Iranian presidential candidate Mohammadreza Aref spoke about the 2009 election during a radio program, saying: “In the election of 2009, there were overt violations and inappropriate endorsements.”
The 2009 election result was challenged by the reformist candidates, who alleged it had been rigged in favour of Mahmoud Ahmadinejad. Iran’s Supreme Leader denied the allegations and gave the green light to government officials to crack down on mass protesters. The candidates, Mousavi and Karroubi, were later put under house arrest, where they remain.
The establishment has accused them of sedition and denies any election fraud took place.
Aref, who is considered one of the reformist candidates currently in the race for the 2013 election, criticized the current political atmosphere, saying people are being asked about how they voted in past elections as a criterion for hiring.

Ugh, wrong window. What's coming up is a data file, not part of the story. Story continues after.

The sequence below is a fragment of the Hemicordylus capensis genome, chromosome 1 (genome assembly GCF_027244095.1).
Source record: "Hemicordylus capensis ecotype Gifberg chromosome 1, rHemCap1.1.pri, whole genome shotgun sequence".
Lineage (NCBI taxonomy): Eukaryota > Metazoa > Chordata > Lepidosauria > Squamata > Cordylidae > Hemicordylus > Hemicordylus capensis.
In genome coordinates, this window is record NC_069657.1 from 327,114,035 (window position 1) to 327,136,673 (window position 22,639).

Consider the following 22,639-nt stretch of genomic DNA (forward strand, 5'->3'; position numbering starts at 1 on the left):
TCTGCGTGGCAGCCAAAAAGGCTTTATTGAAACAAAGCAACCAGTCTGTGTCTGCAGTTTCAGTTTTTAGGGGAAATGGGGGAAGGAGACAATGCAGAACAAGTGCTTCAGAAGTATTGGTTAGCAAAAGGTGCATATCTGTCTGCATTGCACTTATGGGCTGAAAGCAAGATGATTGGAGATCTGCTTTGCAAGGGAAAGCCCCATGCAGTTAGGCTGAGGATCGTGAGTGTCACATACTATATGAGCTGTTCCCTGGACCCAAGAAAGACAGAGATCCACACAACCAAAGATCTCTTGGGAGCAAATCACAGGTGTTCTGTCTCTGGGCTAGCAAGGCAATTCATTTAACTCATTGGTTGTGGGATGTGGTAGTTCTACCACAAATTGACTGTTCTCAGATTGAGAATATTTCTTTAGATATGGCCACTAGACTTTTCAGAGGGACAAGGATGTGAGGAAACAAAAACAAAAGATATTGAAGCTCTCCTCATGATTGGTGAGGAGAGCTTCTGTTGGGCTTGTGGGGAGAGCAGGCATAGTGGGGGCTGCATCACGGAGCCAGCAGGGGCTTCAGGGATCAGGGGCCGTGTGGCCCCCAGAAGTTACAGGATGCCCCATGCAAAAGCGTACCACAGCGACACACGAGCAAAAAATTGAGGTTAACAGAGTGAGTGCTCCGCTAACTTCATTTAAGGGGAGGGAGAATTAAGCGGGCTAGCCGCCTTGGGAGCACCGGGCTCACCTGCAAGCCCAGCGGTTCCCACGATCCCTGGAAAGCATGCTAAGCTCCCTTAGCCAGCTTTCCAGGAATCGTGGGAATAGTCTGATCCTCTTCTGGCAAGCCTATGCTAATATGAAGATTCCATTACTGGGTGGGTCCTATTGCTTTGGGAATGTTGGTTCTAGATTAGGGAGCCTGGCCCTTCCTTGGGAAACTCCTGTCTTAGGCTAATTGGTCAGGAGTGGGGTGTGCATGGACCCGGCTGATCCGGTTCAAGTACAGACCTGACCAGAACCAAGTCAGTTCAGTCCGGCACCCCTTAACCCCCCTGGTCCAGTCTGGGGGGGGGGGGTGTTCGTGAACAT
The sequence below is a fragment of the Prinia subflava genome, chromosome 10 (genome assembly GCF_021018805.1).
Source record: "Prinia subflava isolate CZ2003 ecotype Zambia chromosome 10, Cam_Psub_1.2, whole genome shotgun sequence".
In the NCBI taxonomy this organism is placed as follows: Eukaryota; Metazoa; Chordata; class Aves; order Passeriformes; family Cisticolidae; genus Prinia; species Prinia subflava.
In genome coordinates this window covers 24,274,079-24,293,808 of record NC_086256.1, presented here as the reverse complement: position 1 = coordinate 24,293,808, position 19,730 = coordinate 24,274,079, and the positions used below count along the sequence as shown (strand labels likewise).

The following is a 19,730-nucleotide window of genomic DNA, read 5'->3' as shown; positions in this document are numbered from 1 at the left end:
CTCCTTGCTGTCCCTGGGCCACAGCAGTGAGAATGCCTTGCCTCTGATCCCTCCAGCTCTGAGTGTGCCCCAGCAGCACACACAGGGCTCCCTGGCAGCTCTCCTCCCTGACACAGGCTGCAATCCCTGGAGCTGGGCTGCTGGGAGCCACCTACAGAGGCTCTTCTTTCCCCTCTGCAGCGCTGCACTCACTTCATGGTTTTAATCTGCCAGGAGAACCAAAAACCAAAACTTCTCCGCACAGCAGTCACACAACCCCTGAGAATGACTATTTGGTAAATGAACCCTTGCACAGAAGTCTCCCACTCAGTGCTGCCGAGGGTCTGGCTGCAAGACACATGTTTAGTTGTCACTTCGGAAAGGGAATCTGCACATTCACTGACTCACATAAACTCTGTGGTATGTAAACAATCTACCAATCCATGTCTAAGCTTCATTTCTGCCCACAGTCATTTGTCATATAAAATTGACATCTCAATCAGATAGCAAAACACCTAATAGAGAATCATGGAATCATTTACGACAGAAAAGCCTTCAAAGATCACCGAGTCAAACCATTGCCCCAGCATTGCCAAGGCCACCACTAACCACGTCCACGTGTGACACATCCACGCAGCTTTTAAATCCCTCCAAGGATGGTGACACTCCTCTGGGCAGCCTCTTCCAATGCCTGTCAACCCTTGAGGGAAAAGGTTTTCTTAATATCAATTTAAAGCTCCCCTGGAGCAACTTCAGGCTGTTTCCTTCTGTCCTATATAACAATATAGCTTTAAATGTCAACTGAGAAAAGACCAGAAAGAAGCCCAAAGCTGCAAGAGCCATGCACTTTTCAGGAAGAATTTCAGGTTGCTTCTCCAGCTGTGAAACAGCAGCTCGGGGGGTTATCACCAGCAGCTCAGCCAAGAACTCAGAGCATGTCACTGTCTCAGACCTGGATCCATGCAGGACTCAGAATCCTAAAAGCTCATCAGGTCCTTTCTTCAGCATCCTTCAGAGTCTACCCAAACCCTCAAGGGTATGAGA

Aref stressed that all media and platforms have been under the sole control of one political group and this needs to change.
While Aref appears to be the chief reformist candidate, the reformist camp has not yet come to a consensus on whether to endorse him.
Hassan Rohani, another approved candidate, also has support in the reformist camp, and the reformist coalition has announced that its final decision about a coalition between Rohani and Aref will be announced next week.
Aref stressed that the greatest challenge facing candidates is “the lack of electoral participation, especially among the youth.”
The presidential election will be held on June 14. The disqualification of moderate cleric Ayatollah Hashemi Rafsanjani has led many progressive forces to question whether they should endorse another candidate or boycott the election.